Here's Your World Today, Explained
Here's a true color look at our home planet this afternoon; the western half of it, anyway. It's beautiful, and there are lots of really cool features you can see from space today. Let's take a closer look at our pale blue dot.
(Note: here's a link to the latest full-disk image from NASA—the images in this post were taken from the 17:45 UTC scan.)
A) Scary Arctic Blast of Doom
This feature is the week's big weather story—the "A" is located right over the center of the low pressure system that's causing so much grief for people who hate cold weather. The storm formed over the central Plains the other day and booked it towards the Great Lakes, dumping one to two feet of snow across the Upper Midwest as it drags cold air down to the Gulf of Mexico.
The cold front—seen roughly along the strip of clouds from the Great Lakes to Mexico—hits very abruptly. Yesterday afternoon, the cold front created a brutal temperature gradient across Iowa as it passed through the state. The southeastern half of Iowa could wear t-shirts as temperatures were in the 70s, while the northwestern part of the state had to bundle up as temperatures plummeted into the 20s with wind chills approaching single digits.
The front will continue moving east over the next couple of days, eventually dropping temperatures into coat territory for everyone east of the Rockies.
B) The Polar Flortex
I wrote a post yesterday explaining the storm system off the Florida coast that looked eerily reminiscent of a hurricane. The storm, which is your run-of-the-mill extratropical cyclone, quickly started to lose its hurricane look on radar, but compensated for it by developing a wonderful comma-head appearance on satellite imagery.
The storm will move out to sea over the next few days, posing no further threat to the U.S.
C) Tropical Disturbance Near Mexico
There's a tropical disturbance sitting off the western coast of Mexico, bringing heavy rainfall to areas between Manzanillo and Puerto Vallarta. The National Hurricane Center noted in its 2:00 PM advisory that the storm has a low chance of developing due to strong upper-level wind shear.
D) Roll Clouds
If you look closely, at the tip of each arrow is a sharp, tubular-shaped patch of clouds sitting over the middle of the Atlantic Ocean. These are roll clouds, and they're common over the ocean after thunderstorm complexes collapse and dissolve. When a thunderstorm collapses, its downdraft overpowers the updraft, allowing all of the rain to precipitate out of the storm, which drags cold air to the surface.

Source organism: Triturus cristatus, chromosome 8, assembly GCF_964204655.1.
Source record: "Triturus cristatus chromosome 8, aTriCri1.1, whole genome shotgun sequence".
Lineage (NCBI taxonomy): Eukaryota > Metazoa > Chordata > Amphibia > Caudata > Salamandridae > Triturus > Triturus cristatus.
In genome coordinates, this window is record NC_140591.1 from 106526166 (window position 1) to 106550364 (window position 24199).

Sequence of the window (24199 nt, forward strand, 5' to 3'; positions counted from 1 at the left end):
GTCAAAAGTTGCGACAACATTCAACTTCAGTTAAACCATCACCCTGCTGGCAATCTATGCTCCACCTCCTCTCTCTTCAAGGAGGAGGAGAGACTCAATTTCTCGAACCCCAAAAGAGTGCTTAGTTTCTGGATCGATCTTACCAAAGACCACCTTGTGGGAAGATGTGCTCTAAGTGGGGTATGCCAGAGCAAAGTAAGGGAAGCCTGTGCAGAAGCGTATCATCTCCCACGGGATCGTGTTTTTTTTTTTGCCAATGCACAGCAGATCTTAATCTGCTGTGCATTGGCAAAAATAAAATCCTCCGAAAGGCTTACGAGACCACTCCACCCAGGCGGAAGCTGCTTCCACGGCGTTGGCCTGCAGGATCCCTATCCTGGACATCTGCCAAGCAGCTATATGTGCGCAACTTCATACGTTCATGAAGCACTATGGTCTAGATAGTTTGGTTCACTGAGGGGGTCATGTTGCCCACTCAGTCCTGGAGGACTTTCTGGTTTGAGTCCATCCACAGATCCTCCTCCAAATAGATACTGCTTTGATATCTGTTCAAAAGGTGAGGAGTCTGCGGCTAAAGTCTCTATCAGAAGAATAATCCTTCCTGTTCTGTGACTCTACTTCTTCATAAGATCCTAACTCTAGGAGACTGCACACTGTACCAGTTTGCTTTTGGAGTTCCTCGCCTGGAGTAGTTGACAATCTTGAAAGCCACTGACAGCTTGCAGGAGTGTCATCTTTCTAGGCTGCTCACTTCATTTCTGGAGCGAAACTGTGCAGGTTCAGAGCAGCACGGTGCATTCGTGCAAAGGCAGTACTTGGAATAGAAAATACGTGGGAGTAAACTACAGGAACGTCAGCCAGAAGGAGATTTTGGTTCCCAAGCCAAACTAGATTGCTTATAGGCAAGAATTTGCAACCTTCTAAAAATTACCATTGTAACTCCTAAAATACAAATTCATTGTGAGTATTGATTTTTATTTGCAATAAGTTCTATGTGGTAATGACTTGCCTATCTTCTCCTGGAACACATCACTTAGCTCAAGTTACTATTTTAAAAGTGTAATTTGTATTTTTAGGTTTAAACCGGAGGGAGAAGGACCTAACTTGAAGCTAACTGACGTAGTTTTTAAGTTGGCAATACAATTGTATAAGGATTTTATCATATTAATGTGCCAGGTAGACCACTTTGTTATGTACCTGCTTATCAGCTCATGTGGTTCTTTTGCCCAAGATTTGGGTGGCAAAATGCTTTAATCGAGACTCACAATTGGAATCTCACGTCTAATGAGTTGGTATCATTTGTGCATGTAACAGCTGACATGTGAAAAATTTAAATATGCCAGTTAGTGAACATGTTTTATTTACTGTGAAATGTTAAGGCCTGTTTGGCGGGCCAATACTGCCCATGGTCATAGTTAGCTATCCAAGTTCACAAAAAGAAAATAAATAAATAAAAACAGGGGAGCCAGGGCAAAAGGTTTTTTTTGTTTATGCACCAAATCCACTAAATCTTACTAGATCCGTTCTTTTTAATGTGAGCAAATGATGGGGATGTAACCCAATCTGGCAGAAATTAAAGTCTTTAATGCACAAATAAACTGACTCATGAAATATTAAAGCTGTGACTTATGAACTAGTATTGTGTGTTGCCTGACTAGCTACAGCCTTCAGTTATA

When the cold air hits the surface, it spreads out in all directions, creating an outflow boundary or gust front (the burst of cool wind you feel ahead of a thunderstorm). Features known as "roll clouds"—which appear as long, horizontal cloud tubes when viewed from the ground—often form along the leading edge of these outflow boundaries over the ocean.
E) Saharan Dust
The fuzzy, hazy appearance of the atmosphere over and off the western coast of Africa is dust and sand blowing from the Sahara Desert. These dry bursts of dust coming off of Africa are responsible for killing many a hurricane season, including the one this year.
F) The ITCZ
The long, thick strip of clouds extending from Africa to the middle of the Atlantic Ocean is intense thunderstorm activity that exists as a result of the Intertropical Convergence Zone, or ITCZ. The ITCZ is the area where trade winds from the north and the south converge near the equator. Flights flying from the northern to the southern hemisphere often have to fly through storms along the ITCZ, producing uncomfortable turbulence.
G) Thunderstorms over Paraguay
It's spring in the southern hemisphere, and we in the United States know all too well that spring comes with some rocking thunderstorms. The airport in Asunción—the capital of Paraguay—reported a thunderstorm at 2:00 PM EST, with an air temperature of 72°F and 100% humidity. That makes the dew point 72°F, which is extremely uncomfortable, especially when it's raining.
When you're shivering, remember that you could be elsewhere sweating instead. It's easier to warm up than it is to cool down.
H) Storms Over the Amazon
Thunderstorms over the Amazon are a daily occurrence because of the region's ample moisture and tropical temperatures. It's really cool to look at clouds over the Amazon during the heat of the day—the clouds form over the rainforest, but skies directly over bodies of water (rivers, lakes, bays) are completely clear. It's a great lesson in convection.
The world is a beautiful place, and the novelty of looking at a current image of it from space at the click of a mouse will never wear off.
[Images: NASA/GOES, with notes by the author]